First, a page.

I was going to go to a Loft Literary Center reading with Charles Baxter, whom I have always admired, and Sun-Yung Shin, whom I really wanted to meet (she's one of the editors of the awesome anthology Outsiders Within), but I was starving and tired so I went to lunch with Joy and Rebecca Kaminsky, whom I've know for years through Literary Mama but with whom I've never had more than a five minute conversation. We're always seeing each other at busy literary events and never one on one.

Then I went to ANOTHER memoir session, "Aftershock: What Happens When You Throw Off the Veil of Fiction in Rendering Long-Hidden Truths? Strategies, Advice, and Practical Tips from Four Writers of Memoir" (whew, how's THAT for a subtitle?). Only it turns out there were only three writers. They had pretty good things to say about the real consequences (familial, legal, emotional) of writing about people, and how you really can never predict who you will piss off and why. But it only strengthened my resolve to write my story.

After that, I was fried. I really wanted to go to another session, but I couldn't do it. I had to gather up my luggage and drag it across the street. I was overjoyed to find free Wi-Fi in the new hotel, which in my opinion is far superior to the Hilton.

Tonight there is a big event with Art Spiegelman. It is allegedly about six blocks away. I have not had dinner yet, am waiting for my roommate to arrive from the airport, and I just don't know. I think I might settle for the tapas restaurant downstairs.

The thing about AWP is that there are always wayyyy more things to go to than one has reasonable energy for. Unless one is a twenty-something MFA student, which I am not.

More tomorrow.

Note from Lisa: Thanks to Susan, I remember the exhaustion of AWP, as well as the high spots.

Thursday, February 12, 2009

A Writers Conference & The National Horse Show. Yes, I Do Have a Point.

When I was 21, I wrote an essay for a prominent weekly equestrian publication, lamenting that it would be the first time since I was a young child that I would not be attending the National Horse Show in New York City.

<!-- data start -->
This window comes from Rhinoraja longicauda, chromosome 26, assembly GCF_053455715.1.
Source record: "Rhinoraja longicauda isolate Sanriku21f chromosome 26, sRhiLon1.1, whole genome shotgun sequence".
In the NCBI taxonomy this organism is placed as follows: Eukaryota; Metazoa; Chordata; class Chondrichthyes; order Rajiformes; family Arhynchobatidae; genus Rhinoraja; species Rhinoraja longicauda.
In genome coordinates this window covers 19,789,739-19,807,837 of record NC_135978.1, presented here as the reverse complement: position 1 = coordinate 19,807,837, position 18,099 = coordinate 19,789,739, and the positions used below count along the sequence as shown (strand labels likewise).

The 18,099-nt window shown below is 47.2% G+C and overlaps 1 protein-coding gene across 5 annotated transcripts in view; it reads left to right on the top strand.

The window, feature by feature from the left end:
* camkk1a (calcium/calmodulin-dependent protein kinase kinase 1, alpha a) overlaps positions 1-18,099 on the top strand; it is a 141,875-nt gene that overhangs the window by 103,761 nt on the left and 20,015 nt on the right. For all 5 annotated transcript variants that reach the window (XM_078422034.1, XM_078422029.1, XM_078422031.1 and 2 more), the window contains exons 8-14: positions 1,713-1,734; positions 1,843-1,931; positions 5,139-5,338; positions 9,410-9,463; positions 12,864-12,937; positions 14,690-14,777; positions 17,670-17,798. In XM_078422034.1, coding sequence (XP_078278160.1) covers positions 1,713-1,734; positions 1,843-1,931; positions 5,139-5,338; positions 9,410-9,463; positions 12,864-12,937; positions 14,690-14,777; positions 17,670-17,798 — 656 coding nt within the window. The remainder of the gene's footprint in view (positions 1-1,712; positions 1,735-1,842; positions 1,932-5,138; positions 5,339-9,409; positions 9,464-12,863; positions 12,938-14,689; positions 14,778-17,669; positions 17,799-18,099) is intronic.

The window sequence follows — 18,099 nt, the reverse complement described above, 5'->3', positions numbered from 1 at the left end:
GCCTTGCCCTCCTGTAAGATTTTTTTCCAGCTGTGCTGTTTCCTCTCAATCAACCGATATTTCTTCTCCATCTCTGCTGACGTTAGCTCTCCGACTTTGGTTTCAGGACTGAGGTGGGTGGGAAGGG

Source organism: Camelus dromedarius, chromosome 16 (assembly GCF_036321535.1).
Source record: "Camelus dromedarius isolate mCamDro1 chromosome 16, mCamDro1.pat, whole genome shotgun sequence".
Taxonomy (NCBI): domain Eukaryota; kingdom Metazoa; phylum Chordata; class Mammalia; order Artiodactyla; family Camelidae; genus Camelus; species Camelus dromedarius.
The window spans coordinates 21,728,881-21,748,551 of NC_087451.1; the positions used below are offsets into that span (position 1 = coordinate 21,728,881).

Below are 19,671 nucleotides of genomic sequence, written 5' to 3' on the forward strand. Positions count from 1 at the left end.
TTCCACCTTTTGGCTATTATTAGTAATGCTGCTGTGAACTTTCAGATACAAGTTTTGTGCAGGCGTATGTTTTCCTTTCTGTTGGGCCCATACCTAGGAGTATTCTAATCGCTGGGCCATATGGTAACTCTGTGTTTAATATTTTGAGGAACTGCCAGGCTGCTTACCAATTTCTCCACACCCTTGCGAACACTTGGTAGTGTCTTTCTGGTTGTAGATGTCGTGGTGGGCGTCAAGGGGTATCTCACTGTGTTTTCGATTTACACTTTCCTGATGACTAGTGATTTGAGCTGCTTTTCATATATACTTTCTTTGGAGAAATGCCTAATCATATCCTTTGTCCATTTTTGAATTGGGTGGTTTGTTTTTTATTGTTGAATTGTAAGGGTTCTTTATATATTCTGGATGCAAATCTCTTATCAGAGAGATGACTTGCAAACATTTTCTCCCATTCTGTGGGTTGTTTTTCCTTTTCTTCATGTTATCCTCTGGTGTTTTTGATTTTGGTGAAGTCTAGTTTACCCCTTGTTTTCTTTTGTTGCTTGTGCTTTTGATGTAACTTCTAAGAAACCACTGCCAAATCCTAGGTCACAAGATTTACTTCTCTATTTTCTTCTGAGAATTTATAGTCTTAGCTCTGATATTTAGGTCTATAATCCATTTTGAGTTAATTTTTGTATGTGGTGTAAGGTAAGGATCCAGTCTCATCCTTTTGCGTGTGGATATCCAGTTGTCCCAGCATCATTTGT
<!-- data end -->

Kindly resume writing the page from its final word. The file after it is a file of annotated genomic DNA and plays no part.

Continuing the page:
The piece was dripping with sentimentality, touching on everything which made that venerated, almost holy (and now diluted) equine gathering the tradition-laden soap institution it was: the gravitas in the announcer's voice, the celebrities and silver trophies, the horse vans unloading on 33rd Street, Olympic riders in the flesh!

I had all kinds of sound, logical reasons not to be there that particular year, and had sent off the piece – in the way things were done in those olden days – typed and folded and inside an envelope, as requested, on deadline, five weeks in advance of its anticipated publication.

Then, in the last two weeks when it was possible, my horse unexpectedly racked up enough points to qualify, and not only would I be at the National, I'd be there as the proud owner of a competing horse (alas, a professional rider would be aboard instead of me, but still). As I wandered around the National that week, I had a bit of explaining to do, since although I had phoned the magazine, it was not possible to make changes, and the editor of The Chronicle of the Horse had run my piece* on the first page of that week's special National issue. Oops.

I thought of this today because last week I wrote, with a bit of a whine, about not attending the AWP conference in Chicago this year. Wouldn't it be great if it turned out that I wound up in Chicago after all? Just like the National Horse Show 20-odd years ago?

Yes, it would be great. And false. Alas, I'm home and today, in a weak moment, I scrolled through the AWP conference schedule (hey, these are the things one does when socked with just the right combination of symptoms: cold / sore throat / laryngitis / coughing / sneezing / headache / body aches / clogged sinuses / sweats / chills / (huh, no fever) / earache).

Lots of presentations, seminars and panels sounded enticing, like these.